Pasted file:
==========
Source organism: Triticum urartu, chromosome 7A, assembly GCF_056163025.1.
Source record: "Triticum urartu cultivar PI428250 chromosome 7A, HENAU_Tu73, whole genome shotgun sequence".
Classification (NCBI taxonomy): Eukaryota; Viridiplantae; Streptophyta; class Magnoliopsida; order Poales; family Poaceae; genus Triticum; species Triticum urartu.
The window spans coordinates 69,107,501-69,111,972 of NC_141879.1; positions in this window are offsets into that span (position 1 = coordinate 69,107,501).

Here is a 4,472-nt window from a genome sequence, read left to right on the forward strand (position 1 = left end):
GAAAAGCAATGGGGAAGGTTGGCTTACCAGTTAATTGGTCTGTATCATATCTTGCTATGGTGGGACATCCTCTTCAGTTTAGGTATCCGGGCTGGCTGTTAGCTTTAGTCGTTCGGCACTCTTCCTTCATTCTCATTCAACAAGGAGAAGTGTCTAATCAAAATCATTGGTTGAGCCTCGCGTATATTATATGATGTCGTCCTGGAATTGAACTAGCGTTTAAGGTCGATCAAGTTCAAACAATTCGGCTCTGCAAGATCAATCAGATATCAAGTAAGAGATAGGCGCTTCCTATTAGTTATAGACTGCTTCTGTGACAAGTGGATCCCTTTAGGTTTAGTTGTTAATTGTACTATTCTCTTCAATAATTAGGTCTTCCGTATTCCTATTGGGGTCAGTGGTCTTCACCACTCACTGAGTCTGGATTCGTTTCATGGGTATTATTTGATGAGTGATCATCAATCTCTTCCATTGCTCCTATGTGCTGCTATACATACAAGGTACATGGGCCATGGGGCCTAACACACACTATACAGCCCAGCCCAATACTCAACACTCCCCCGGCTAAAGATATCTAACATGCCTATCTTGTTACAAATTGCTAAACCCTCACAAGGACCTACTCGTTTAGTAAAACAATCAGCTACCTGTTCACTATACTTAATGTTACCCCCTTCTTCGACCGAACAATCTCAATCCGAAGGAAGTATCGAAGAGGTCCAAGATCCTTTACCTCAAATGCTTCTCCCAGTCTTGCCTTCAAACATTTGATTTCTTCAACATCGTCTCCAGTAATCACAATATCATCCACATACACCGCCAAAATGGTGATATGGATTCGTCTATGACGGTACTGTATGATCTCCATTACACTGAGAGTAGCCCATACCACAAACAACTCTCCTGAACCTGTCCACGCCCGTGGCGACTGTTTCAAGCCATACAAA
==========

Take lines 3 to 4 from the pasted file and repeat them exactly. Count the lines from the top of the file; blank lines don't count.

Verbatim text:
Classification (NCBI taxonomy): Eukaryota; Viridiplantae; Streptophyta; class Magnoliopsida; order Poales; family Poaceae; genus Triticum; species Triticum urartu.
The window spans coordinates 69,107,501-69,111,972 of NC_141879.1; positions in this window are offsets into that span (position 1 = coordinate 69,107,501).